A new smartphone app will put multiple transport options at the fingertips of University of Queensland students and staff as part of a 12-month Mobility as Service (MaaS) trial.
The ODIN PASS app trial will test the ability to plan, book and pay for multi-modal trips on TransLink public transport, taxis, rideshare, car-share and e-scooters, as well as e-bikes.
Exclusive to UQ staff and students, trial participants will be able to subscribe to monthly transport plans and bundles to pay for services through the app, which will offer discounts and reward points on selected modes of transport.
UQ Chief Operating Officer Andrew Flannery said the MaaS trial was innovative and would investigate real options that make passenger and active transport more appealing.
“By providing easy access and a seamless transition between multiple transport options, we’re hoping this trial will to lead to more public transport use, taking more cars off the road,” Mr Flannery said.
“We’re encouraging our staff and students to jump onboard and sign up for this trial and help design and deliver even better transport options for Brisbane.”
Some of the world’s largest and most renowned transport service providers including Neuron, 13CABS and GoGet will be part of the trial.
Transport and Main Roads Minister Mark Bailey said the trial would be co-led by the Queensland Department of Transport and Main Roads (TMR) and UQ as part of an iMOVE Cooperative Research Centres program, and would be supported by Australian-based app developer SkedGo.
“The app gives people the option to personally tailor their trips by combining multiple transport options, including focusing on that last mile connection,” Mr Bailey said.
“For example, some people may get off a bus and need to walk some distance to get to their desired destination, so this app will assist students to plan out a seamless transition using different transport modes to help them get to their destination faster.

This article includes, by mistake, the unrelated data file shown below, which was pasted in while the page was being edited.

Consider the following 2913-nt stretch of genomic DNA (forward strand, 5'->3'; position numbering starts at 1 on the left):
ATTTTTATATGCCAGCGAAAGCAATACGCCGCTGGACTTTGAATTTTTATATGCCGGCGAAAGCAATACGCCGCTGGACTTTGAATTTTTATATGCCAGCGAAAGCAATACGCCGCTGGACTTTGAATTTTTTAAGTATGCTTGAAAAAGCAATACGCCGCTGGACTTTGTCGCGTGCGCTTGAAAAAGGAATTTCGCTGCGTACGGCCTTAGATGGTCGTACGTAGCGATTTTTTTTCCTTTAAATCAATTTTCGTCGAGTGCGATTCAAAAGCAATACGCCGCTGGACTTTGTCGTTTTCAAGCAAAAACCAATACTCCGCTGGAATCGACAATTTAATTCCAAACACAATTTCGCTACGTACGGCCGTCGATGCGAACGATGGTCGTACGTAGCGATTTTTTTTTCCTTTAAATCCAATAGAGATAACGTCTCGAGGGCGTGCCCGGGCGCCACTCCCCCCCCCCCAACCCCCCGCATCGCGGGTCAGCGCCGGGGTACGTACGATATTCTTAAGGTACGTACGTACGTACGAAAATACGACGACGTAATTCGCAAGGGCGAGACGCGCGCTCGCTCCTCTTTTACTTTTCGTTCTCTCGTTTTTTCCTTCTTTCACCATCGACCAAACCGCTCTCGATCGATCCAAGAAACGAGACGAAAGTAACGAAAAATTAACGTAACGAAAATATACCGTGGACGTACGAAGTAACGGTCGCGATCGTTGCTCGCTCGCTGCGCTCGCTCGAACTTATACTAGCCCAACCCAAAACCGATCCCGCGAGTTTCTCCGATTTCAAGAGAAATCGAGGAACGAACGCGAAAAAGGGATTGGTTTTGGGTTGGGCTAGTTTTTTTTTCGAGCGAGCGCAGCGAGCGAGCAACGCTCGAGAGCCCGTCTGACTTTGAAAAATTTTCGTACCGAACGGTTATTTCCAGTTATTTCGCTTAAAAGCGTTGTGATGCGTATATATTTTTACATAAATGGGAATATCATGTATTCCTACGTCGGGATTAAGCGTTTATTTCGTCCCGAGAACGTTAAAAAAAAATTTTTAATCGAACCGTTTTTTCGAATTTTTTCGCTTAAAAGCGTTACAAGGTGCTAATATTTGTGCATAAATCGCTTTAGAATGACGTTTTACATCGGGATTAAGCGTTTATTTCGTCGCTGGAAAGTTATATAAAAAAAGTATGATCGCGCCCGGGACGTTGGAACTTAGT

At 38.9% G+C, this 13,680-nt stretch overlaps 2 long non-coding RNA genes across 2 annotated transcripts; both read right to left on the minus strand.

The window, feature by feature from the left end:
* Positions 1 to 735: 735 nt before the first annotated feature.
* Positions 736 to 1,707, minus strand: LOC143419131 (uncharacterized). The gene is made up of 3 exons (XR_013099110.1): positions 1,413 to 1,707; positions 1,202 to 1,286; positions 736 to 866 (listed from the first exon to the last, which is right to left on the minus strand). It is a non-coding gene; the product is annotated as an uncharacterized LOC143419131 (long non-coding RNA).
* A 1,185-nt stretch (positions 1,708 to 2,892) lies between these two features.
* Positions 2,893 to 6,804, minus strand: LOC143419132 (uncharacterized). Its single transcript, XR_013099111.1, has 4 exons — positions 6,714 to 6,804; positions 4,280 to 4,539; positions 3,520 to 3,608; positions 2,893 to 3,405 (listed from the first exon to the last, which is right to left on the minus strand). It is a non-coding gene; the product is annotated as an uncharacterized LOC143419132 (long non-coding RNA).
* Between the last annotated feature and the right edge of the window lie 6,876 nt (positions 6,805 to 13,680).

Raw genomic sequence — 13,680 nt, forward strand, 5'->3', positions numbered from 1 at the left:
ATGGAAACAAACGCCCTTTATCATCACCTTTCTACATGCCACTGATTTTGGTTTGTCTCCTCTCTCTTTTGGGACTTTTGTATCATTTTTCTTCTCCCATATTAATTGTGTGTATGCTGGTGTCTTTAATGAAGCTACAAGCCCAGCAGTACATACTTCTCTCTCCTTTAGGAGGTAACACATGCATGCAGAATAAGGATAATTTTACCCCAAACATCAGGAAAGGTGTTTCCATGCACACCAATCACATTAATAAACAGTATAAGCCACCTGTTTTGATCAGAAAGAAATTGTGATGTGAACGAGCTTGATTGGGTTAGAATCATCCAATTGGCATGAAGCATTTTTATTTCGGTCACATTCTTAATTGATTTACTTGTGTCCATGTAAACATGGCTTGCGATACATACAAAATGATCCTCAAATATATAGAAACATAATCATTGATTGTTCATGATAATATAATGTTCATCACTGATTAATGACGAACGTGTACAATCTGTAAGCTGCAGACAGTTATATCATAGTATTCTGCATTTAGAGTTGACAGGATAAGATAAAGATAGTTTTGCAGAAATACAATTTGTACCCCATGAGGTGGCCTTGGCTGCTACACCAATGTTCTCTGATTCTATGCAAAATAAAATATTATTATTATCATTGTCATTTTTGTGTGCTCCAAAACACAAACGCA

“This is one of the largest real-world MaaS trials undertaken in Australia in terms of the number of service providers and has the potential to shape the future of the industry.
“Being able to plan and test different mobility solutions through a single app is a real game-changer, and we’ve also integrated traffic data into the app to provide information on things like road disruptions and suggested alternative routes.”
Project director Dr Jake Whitehead said the trial would be available to all UQ students and staff, with applications accepted via the odinpass.com.au website.
“UQ is ideal for this trial as students and staff use a variety of different transport modes to travel to and from our campuses including buses, ferries, trains, walking, cycling and other rideables as well as cars, taxis and ride-sharing,” Dr Whitehead said.
“This gives us a chance to study why people choose different modes, and how MaaS can not only provide a fairer way to pay for transport – no matter where you live – but also encourage a shift towards more sustainable transport modes.”
The MaaS trial will include shared electric scooters and electric bikes, with limits expanded to include UQ St Lucia campus.
As part of the shared micro-mobility devices roll out at UQ, geo-fencing has been applied to force dismounting in specific zones around campus.
UQ has released a new Rideables Network Map which shows the recommended ridable paths, slow riding zones, dismount areas, as well as parking zones for shared devices.
To view UQ’s Riding Guidelines and Rideables Network Map visit the UQ Micro-mobility page here.
For more information on the app, which will be available on iOS and Android, visit odinpass.com.au.